There are two ways to start a project: you can start with a pattern or fabric.
I don’t think there is really a right or wrong way to approach this. Quilters collect fabric and patterns. I personally collect notions; more on that at another time. No matter where you start, having a pattern (or a least an idea) and fabric to make it with is generally the first step.
When choosing a pattern, your options include tried and true (the pattern you’ve used before) or something new, and easy vs. challenging. I think anytime you try a new technique it is challenging. This can range from working with triangles to a scalloped border.
Now let’s find some fabric. I’m not really a fabric hoarder, so this usually involves a trip to my LQS (local quilt shop.) The process is the same whether you find your fabric in your stash or elsewhere. You can stick with a collection of fabric, which is “collected” for you by the manufacturer. This is safe and works every time, because the fabric is manufactured with the same color dyes and is designed to go together. If your LQS adds new fabric regularly, this choice is often trendy as well.
A good lesson in color starts with the color wheel. A good lesson in quilting adds texture and value. These are great ways to pick fabric, but are often daunting especially to beginners who haven’t mastered the concept or those that are not comfortable with color or making decisions. The following is a great guide for choosing your fabric successfully the first time.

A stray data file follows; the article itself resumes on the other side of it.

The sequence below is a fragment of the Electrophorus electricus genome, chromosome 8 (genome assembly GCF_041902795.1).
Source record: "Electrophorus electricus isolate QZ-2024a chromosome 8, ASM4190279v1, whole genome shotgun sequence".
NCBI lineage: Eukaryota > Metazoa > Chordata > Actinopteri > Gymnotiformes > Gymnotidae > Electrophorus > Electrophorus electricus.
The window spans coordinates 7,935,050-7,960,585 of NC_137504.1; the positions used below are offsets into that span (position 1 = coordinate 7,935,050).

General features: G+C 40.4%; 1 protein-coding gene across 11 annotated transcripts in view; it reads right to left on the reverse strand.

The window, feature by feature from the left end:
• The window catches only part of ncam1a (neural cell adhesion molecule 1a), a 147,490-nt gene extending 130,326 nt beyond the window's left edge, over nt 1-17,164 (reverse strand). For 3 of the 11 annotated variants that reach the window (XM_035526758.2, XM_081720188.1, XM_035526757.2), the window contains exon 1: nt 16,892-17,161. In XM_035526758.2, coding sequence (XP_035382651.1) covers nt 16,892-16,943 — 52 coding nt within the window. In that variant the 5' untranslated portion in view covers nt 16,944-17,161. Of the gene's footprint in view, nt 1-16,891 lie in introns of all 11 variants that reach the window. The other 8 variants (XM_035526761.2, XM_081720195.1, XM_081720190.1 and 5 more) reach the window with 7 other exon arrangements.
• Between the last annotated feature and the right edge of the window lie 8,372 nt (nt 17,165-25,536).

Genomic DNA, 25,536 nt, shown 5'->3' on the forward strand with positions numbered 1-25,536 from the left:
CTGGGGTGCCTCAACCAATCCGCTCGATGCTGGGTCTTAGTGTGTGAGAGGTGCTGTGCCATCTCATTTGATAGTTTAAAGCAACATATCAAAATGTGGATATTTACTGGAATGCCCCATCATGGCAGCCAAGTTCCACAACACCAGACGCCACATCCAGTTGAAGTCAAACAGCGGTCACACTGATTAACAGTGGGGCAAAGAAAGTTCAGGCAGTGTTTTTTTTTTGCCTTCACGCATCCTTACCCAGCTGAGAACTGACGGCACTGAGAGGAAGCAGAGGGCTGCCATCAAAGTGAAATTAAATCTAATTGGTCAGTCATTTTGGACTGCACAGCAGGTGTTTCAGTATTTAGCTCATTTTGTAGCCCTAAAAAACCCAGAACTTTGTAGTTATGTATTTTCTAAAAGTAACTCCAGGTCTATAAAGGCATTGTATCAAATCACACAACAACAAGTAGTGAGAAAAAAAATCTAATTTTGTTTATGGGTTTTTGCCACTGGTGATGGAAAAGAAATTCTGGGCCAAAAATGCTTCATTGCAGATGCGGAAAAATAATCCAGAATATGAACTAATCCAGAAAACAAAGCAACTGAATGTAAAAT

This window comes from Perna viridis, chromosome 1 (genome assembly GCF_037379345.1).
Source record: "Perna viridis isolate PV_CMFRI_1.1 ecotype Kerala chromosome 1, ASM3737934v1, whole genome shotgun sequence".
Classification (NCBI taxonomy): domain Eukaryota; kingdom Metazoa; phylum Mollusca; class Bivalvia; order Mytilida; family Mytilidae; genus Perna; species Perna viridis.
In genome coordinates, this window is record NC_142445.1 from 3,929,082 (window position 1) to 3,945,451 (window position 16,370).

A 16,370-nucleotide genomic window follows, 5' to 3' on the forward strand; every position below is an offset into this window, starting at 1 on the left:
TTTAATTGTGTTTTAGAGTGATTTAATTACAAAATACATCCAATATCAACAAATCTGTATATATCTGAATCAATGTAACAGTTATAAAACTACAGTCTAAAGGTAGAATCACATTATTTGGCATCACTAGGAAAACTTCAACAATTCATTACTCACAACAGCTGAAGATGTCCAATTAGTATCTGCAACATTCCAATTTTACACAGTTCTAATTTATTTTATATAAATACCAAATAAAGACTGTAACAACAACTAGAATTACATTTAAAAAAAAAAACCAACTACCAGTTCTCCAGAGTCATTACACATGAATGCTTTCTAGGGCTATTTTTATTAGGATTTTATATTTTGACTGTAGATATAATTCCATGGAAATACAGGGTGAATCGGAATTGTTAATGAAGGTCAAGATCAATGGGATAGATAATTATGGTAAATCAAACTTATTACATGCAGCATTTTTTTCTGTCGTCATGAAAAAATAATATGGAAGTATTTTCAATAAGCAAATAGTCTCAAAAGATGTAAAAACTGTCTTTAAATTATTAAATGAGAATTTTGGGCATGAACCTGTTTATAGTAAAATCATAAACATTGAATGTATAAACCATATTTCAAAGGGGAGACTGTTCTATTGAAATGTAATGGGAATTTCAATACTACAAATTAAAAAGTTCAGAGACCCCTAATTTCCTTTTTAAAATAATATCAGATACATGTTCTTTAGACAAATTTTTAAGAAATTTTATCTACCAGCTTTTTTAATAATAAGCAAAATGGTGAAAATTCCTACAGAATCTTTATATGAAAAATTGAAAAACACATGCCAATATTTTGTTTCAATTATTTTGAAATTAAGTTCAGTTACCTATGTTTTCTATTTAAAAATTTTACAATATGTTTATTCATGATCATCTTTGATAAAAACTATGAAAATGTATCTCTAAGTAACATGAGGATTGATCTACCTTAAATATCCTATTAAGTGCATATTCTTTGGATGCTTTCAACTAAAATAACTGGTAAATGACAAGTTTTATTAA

Pick a print with at least 3 colors in it that you like. This is your focal fabric; that doesn’t mean it will be the most used fabric. Next select a color from your focal fabric print and find fabrics in that color family. They can include solids, prints, tone on tone. Pull out more than you know you will need. Continue with this process, selecting colors from the focal fabric and adding on to them or add on to other fabrics you have pulled. Pretty soon you will have a cart full of fabric. In the quilt below, the floral print is my focal fabric.
The last step is weeding out what doesn’t work. There is no science to this, ok there is but we are not delving into color snobiness on this post. Take out what doesn’t quit go or you don’t like. This process is easy as I find the fabrics that don’t work sort of jump out. Basically if your eye automatically goes to a certain fabric, chances are high that you should pull it. It is OK to shelve the focal fabric. Now, refer to your pattern for yardage requirements. Unless I’ve made the pattern before or really trust the designer, I will tend to buy a little more than the pattern calls for. This gives me extra fabric to allow for mistakes.
Bottom line; it’s your quilt. You have the ability to throw away any and all suggestions and pick what you like.
Have fun selecting the fabric for your next or even first project.